Sending or receiving a text takes a driver’s eyes from the road for an average of 4.6 seconds, the equivalent-at 55 mph-of driving the length of an entire football field……blindfolded
-Department of Transportation Study
Let’s be honest, it’s happened to all of us at one point…. You’re headed somewhere, your phone makes a noise, you reach over to just take a quick look and by the time you look up the situation on the road has changed drastically. In fact, the stats like the one listed above are straight up ALARMING!
After a few too many close calls, and some prodding by my employer I’ve decided that it’s time to swear it off completely. While no one in the industry has come out and supported an all-out ban on their products while in a motor vehicle, Sprint has taken a stance that any distraction on the road is un-acceptable and AT&T has even started running PSA’s that are extremely powerful. I applaud all of these efforts and I hope more follow the lead.
It’s embarrassing to admit, but sometimes my phone is just too tempting… I set out to find a more direct method of blocking my obsessive behavior. There are a number of apps out there for Android that restrict phone usage, some of them like Sprint Drive First even automagically lock your phone when they detect movement over 10mph. The application sends all calls straight to voicemail and auto-replies to incoming text messages when enabled. I opted for a more passive approach and went with “Safely GO” a similar app that requires the driver to manually enable the lock screen before heading off on a trip (I like to be in control…)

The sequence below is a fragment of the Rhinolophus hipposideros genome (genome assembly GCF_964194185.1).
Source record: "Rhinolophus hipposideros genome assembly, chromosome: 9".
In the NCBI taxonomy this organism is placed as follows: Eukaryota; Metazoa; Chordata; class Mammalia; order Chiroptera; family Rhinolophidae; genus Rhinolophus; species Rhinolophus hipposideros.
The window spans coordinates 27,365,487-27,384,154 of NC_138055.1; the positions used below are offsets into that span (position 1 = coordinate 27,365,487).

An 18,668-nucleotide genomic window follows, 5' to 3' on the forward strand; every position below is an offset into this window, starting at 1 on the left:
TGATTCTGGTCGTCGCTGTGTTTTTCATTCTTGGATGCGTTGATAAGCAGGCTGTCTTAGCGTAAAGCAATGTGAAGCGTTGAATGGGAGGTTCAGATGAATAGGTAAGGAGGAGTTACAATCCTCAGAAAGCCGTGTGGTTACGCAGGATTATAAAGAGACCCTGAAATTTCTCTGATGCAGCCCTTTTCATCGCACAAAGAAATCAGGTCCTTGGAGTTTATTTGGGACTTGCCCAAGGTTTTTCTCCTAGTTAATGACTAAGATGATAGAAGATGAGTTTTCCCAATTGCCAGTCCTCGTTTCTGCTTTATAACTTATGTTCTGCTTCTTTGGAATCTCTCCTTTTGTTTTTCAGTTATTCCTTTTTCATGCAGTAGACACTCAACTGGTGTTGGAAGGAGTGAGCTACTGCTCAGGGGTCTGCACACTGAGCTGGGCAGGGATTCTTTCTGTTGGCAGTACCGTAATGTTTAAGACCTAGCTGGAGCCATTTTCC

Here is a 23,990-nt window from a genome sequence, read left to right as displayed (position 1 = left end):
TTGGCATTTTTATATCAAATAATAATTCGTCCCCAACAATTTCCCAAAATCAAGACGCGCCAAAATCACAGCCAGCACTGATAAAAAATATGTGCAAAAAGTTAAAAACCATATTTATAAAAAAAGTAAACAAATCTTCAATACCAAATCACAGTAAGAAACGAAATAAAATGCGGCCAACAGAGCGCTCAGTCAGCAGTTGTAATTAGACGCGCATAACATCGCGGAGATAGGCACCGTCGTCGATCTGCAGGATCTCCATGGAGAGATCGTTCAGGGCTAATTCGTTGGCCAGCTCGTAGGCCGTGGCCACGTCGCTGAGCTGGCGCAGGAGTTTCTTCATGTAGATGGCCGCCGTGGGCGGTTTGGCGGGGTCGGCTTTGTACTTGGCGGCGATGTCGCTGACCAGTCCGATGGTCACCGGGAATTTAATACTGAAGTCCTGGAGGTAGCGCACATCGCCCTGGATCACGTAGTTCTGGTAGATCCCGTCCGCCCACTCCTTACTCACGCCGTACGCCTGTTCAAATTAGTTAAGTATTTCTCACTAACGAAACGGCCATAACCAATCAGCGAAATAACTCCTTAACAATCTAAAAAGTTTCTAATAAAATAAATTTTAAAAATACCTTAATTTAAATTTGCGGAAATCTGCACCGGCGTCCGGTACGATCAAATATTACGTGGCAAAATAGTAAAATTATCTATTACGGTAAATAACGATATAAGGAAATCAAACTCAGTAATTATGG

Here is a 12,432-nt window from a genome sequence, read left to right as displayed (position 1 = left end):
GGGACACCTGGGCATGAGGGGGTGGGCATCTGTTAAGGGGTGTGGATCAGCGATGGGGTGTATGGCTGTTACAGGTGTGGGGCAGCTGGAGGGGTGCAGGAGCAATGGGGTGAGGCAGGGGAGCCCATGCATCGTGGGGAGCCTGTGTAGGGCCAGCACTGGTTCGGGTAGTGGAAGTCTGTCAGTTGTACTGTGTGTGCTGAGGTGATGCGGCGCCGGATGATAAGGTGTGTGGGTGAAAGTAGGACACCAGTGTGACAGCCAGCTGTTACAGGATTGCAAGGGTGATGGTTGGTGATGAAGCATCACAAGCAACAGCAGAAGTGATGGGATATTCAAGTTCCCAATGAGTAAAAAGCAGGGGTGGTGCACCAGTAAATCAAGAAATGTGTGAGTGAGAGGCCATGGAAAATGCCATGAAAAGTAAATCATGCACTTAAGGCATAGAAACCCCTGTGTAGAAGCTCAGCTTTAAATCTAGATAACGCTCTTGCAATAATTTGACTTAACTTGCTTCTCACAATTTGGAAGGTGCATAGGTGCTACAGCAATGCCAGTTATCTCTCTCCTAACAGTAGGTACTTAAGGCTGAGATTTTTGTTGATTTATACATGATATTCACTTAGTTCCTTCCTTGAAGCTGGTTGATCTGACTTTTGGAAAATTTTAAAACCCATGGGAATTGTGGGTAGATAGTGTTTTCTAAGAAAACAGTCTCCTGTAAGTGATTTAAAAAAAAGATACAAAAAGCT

To create a visual reminder, I now have an NFC enabled sticker* on my steering wheel that will enable the Safely GO app when I tap it. Within the first week of setting all of this up, I found that I grabbed my phone an average of 6 times per trip to and from work….once picking up my phone and seeing the lock screen, I’m reminded to put it down….who knows what I was really looking for. Email, text messages, Facebook updates???? None of that is really that important and can wait until I get to my destination.
I’ve found that the sticker is now a permanent reminder to keep my eyes on the road and my phone sits happily in my pocket. Nerds like myself will continue to hack solutions together like this, but it’s only a matter of time before the government steps in and figures out a broader solution. Challenge yourself on your next car ride. Count the number of times you reach for your phone, I think you’ll be surprised.
Have a better solution? Let me know in the comments!
*For my Mom…NFC is Near Field Communication. The technology is built into certain phones (all Sprint Android phones going forward) and is a short range wireless communication that can enable tasks on your phone. With a blank NFC sticker you can program it to do certain tasks when you touch your phone to it….I programmed this one in my car to enable Safely GO’s driving mode. It’s the same technology that enables “tap to pay” applications like Google Wallet.